NEW DELHI — In Delhi’s government-run Lok Nayak Hospital, nurses who were asked to quarantine themselves for two weeks after treating Covid-19 patients have been provided accommodation in the same building that houses both infected patients as well as those displaying symptoms.
According to nurses who spoke to HuffPost India, there are 16 confirmed patients on the first floor of a building in the hospital and more suspected patients on the second. The nurses were offered accommodation on the third floor of the same building.
Overall, there are 53 positive cases in the hospital and nearly 150 patients whose test results are awaited. To deal with the influx of patients, the hospital has divided its nurses into batches—after working for two weeks non-stop in coronavirus wards, each batch of nurses has been asked to quarantine themselves for 14 days.
But instead of offering single rooms with attached bathrooms to the nurses, who have all been in close contact with Covid-19 patients, the hospital has asked two nurses to share a room.
“But that is not what quarantining should be. A healthy nurse will catch the infection from another if they are living in the same room and using the same washrooms and other things. We have to be given single rooms,” said Jeemol Shaji, secretary of the Delhi State Hospital Nurses Union.
India’s overstretched healthcare system is in danger of being overrun by the Covid-19 pandemic as the number of cases increase in the country. Scientists have said that the virus follows an exponential growth pattern, which means that with every passing day, it infects more and more people rapidly.
While around 50 nurses from the batch should have stayed in quarantine—to avoid the risk of them passing on the virus to their families and people they meet while travelling—Shaji said that many of them left for their personal accommodations in the city because of the lack of facilities. Currently, only three male nurses and three female nurses have stayed behind to quarantine themselves in the hospital.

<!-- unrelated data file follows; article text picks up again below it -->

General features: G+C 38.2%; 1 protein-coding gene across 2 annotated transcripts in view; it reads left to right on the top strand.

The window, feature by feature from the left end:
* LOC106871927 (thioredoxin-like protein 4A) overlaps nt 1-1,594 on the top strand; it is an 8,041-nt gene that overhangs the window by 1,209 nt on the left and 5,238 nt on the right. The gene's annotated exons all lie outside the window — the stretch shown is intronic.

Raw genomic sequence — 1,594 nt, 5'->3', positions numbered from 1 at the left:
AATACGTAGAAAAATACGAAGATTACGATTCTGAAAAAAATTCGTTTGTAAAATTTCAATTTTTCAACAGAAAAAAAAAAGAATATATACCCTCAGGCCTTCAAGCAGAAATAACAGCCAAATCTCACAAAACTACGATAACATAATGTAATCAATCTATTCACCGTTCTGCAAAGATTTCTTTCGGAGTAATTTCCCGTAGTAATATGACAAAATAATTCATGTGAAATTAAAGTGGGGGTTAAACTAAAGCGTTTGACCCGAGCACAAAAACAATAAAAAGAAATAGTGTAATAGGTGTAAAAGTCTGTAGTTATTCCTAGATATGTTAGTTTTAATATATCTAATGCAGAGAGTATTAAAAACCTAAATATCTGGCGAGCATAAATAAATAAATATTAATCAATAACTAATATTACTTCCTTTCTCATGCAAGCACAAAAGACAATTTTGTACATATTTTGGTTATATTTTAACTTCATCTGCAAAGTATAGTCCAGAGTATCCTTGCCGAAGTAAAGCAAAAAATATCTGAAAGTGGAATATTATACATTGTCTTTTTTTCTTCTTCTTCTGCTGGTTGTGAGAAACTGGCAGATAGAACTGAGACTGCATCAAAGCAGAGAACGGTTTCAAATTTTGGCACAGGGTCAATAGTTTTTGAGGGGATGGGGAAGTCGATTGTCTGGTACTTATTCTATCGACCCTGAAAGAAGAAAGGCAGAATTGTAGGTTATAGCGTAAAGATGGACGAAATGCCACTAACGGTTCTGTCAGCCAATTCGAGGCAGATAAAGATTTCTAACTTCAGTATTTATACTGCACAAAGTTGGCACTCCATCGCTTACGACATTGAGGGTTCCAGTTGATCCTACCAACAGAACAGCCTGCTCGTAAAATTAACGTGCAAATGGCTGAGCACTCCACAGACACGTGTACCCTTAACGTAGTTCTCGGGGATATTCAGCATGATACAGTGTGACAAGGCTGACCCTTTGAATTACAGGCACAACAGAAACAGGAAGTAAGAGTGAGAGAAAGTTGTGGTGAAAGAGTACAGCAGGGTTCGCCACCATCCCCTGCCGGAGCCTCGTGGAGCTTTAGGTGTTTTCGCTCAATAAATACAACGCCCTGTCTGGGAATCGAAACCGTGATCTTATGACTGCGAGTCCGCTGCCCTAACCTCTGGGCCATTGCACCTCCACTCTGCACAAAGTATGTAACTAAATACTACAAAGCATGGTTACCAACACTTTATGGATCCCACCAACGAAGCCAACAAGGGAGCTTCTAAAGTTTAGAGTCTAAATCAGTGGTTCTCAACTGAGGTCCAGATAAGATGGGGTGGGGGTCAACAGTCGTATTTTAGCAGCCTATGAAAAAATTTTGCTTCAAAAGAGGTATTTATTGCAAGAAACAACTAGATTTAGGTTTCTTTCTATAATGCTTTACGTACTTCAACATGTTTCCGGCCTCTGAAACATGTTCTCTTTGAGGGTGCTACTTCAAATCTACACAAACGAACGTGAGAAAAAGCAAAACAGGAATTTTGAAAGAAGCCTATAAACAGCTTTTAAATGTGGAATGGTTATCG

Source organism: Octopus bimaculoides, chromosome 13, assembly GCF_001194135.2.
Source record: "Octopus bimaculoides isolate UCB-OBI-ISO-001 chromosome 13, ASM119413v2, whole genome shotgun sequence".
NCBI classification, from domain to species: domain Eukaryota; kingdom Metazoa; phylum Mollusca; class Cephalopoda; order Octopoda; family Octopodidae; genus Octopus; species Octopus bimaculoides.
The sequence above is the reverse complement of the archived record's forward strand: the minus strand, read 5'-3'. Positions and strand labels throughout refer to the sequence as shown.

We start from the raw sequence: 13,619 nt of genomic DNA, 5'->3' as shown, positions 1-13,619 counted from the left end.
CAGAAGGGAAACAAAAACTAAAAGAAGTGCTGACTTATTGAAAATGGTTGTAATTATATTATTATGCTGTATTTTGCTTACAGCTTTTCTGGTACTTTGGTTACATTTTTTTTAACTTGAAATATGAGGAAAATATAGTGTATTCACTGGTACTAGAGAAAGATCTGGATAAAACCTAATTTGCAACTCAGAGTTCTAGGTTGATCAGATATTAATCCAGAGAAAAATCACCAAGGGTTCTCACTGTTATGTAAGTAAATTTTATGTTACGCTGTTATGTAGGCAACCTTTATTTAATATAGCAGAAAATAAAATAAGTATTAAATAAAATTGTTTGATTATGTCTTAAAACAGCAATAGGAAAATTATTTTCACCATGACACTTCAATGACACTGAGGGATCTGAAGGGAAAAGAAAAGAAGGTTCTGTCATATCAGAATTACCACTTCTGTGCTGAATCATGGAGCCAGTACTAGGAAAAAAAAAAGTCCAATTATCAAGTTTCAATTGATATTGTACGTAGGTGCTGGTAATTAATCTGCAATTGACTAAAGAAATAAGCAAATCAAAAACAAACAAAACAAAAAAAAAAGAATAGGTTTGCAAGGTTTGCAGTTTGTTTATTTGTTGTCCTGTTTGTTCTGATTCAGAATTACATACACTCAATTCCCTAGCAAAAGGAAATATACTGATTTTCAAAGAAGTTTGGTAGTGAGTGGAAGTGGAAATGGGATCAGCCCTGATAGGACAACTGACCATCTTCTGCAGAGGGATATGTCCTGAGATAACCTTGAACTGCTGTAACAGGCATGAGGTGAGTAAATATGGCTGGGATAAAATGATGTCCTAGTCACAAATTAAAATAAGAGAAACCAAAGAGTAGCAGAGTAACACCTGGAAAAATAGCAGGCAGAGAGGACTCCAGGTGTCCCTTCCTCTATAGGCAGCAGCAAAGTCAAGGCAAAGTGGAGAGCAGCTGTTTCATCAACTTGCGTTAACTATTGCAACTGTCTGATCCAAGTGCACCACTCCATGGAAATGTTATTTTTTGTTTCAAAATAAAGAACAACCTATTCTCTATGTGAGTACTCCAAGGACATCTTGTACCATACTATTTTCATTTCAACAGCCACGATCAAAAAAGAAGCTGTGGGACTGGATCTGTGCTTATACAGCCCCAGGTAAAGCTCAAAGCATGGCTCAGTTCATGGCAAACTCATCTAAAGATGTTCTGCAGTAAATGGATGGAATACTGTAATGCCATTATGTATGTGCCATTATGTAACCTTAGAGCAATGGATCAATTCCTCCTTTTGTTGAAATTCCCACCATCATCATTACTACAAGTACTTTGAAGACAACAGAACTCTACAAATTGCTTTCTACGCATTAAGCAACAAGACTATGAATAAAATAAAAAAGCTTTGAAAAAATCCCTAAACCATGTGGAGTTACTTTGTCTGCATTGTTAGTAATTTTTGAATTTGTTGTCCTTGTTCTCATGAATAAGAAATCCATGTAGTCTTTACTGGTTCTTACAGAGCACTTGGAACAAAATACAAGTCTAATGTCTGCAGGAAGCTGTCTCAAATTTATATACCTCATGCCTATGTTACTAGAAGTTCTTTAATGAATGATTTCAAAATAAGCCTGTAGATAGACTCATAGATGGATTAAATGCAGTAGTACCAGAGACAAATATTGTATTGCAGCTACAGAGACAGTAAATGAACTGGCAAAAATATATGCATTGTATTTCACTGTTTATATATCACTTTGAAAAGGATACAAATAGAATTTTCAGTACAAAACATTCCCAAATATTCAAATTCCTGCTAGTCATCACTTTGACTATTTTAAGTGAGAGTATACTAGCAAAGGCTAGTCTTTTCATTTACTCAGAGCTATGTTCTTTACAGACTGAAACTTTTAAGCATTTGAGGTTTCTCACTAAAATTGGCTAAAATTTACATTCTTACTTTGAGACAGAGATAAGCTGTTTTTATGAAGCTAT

The nurses who left, said Shaji, “were scared that if they keep living in the hospital, there are higher chances of them getting exposed to the virus. This is how infection spreads, I am worried about the ones who left as well.”
According to guidelines issued by the central government, OPD services at Lok Nayak Hospital have been shut, and it is being turned exclusively into a COVID facility.
Last week, the Delhi government’s health department had announced that doctors on Covid-19 duty in two hospitals including Lok Nayak would be housed in the swanky Lalit Hotel in central Delhi. The order did not mention any such facilities for nurses and the other staff at the hospital.
HuffPost India has reached out to representatives of the Delhi government and the hospital, and will update this copy once they respond.
Shaji said that though she is not upset about not getting five-star facilities like doctors, she is increasingly worried about the quarantining facilities being offered to nurses.
When HuffPost India spoke to Shaji a week ago, she was hopeful that the government would soon make proper arrangements for their accommodation as well. However, speaking on Monday, she was disappointed that despite a sharp surge in the number of patients in the hospital, nurses are left grappling with unsafe living situations.
The facilities offered to the batch of nurses currently on duty are also not satisfactory. They have been provided accommodation in the hall of the dental school on the hospital premises.
“Nine nurses are living in one hall, with two toilets and one bathroom. Today, they said they were not even getting water supply there properly as well,” Shaji told HuffPost India.
When the quarantined nurses complained to the management, they were offered the same hall—where many people stay together and use a few bathrooms—for the future.
“We work round the clock wearing one PPE, being around patients 24 hours. Our chances of getting exposed are way more than that of doctors’. We do the first round of checking and only then doctors come. We should be getting better quarantining facilities,” Shaji said.
“We are ready to treat patients all day, but please keep us safe too. We have families too and they worry,” Shaji said.